More than 80% of companies expect to increase prices of their goods and services over the next two years due to rising energy costs.
A survey conducted by PwC found that volatile energy costs look set to challenge the competitiveness of UK businesses and add upward pressure to forecasted falls in inflation, as 81% plan to increase the price of their products and services at least moderately over the next two years, in response to high energy costs and with government energy support set to end.
Over the last two years, 77% of businesses said high energy costs had driven up the price of their products and services, at least moderately. Over a quarter of all companies cited energy costs negatively impacting profits and margins over the last two years.
High energy costs also negatively impacted companies’ ability to compete both domestically (64% affected) and internationally (65% affected).
Looking to the next two years, 81% of respondents agreed that energy costs would drive up the price of products and services further, either significantly or moderately. 72% expect high energy prices to negatively impact profits and 71% expect high energy prices to reduce their ability to compete in international markets.
Overall, energy costs had increased by 11% or more for a third of organisations over the past two years. All respondents said they had received at least one form of government energy support in the same time period, which had been classed as ‘essential to survival’ by a quarter of respondents.
Respondents were divided on their energy strategy objectives. Reducing energy consumption (27%), reducing carbon emissions (26%) and reducing energy costs (26%) all held similar priority as a main energy strategy objective. Popular cost mitigation efforts by respondents included reviewing energy procurement strategies (37% fully adopted, 37% in progress), improving energy efficiency (31% fully adopted, 44% in progress) and adopting corporate power purchase agreements (34% fully adopted, 35% in progress).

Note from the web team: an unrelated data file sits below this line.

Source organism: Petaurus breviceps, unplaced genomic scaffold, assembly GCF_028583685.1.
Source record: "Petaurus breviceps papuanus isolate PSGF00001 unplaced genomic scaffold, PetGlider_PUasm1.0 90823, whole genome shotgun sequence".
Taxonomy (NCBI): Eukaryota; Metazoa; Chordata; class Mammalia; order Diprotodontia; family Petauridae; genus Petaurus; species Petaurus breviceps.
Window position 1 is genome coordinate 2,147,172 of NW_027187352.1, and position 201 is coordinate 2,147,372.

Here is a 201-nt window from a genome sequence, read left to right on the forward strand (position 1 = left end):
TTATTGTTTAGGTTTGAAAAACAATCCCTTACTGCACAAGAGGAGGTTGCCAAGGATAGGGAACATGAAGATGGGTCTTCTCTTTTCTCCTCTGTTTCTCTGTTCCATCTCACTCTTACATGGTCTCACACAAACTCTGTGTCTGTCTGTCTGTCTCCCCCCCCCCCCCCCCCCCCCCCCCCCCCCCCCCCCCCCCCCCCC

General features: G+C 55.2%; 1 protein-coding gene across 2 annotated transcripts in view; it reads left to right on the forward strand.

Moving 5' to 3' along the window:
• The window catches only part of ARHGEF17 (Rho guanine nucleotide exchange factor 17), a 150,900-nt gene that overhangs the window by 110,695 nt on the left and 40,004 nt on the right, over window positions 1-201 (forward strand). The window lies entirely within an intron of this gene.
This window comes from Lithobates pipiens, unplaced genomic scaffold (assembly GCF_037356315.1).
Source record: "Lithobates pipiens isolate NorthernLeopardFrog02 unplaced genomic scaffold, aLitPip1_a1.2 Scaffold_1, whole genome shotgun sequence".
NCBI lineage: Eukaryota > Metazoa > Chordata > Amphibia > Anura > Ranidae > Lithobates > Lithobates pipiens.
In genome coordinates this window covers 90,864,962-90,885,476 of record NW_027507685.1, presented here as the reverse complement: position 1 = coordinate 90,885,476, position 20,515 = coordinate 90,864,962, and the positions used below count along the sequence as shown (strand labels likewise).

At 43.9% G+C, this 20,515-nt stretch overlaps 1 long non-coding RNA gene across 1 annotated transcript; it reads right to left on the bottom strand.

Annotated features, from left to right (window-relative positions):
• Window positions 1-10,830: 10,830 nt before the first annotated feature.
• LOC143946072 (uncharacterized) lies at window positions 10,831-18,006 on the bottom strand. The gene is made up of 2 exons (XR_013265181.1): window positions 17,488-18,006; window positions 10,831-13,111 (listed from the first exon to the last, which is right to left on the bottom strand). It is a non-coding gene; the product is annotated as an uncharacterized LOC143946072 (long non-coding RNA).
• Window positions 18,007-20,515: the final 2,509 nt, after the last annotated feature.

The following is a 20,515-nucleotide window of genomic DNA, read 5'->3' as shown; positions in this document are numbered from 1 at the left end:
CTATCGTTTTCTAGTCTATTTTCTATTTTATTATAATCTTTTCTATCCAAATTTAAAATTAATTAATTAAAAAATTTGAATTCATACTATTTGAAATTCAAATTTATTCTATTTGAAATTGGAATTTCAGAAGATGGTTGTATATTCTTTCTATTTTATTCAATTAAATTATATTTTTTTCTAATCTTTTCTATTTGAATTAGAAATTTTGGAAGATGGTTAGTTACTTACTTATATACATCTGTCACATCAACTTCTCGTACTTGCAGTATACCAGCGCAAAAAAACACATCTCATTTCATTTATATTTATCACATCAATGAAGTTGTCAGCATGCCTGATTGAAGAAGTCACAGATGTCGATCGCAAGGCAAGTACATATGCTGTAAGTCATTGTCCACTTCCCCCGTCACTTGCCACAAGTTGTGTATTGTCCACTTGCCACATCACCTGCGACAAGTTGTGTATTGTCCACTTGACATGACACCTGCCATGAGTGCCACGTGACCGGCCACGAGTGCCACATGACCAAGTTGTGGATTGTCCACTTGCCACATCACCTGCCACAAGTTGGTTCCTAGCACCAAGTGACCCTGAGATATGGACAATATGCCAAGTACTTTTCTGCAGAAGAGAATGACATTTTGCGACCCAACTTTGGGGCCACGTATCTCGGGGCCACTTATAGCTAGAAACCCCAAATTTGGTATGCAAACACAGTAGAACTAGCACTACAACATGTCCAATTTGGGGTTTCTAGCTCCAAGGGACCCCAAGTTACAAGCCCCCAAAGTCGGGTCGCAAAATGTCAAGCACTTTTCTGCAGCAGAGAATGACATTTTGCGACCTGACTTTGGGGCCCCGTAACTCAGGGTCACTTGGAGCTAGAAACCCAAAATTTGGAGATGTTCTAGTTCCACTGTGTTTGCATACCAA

Over half of respondents said they had experienced at least moderate success of minimising energy costs (19% significantly, 48% moderate).
Vicky Parker, Sector Leader for Power and Utilities at PwC UK, said “Achieving predictable and controlled energy costs while eliminating carbon emissions is a multi-year transformation, and will require long-term vision and leadership. But until more UK organisations think this way, they will continue to suffer the effects of volatile prices, and remain at the mercy of the geopolitical forces that have rocked energy markets for the past two years – and undoubtedly will again in future. The extent to which organisations can manage their operations to try to control volatile energy costs and carbon depends on their organisational sophistication, the availability of financing and their expected returns on investment.
“Government support has provided a helpful and much needed short-term buffer, but has allowed transformational thinking to become less of a priority for businesses. Despite over half of respondents saying the support has been either very important or essential for survival over the last two years, funding of this kind could impede wider economic growth – whilst in operation – and cannot be a permanent coping solution for volatile energy costs.
“It’s encouraging to see organisations are taking up efficiency measures, reviewing procurement and seeking to mitigate costs, but the momentum, at least so far, is unlikely to provide sufficient long-term resilience against price volatility. Looking ahead, ensuring the UK’s energy platform is not only low-carbon and sustainable but also secure and affordable requires new approaches and a commitment to long-term transformation. Recalibrating how energy is used, in order to ensure a competitive and resilient economy, as well as stable and affordable public services, is a crucial step in the nation’s energy transition.
“UK organisations need to adopt a pathway that is right for them, noting that it will likely evolve as technology advances and markets change. But the prize is significant, greater competitiveness, greater resilience and greater control, all in a global economy where energy efficiency and carbon emissions become ever more important as an axis of competition.”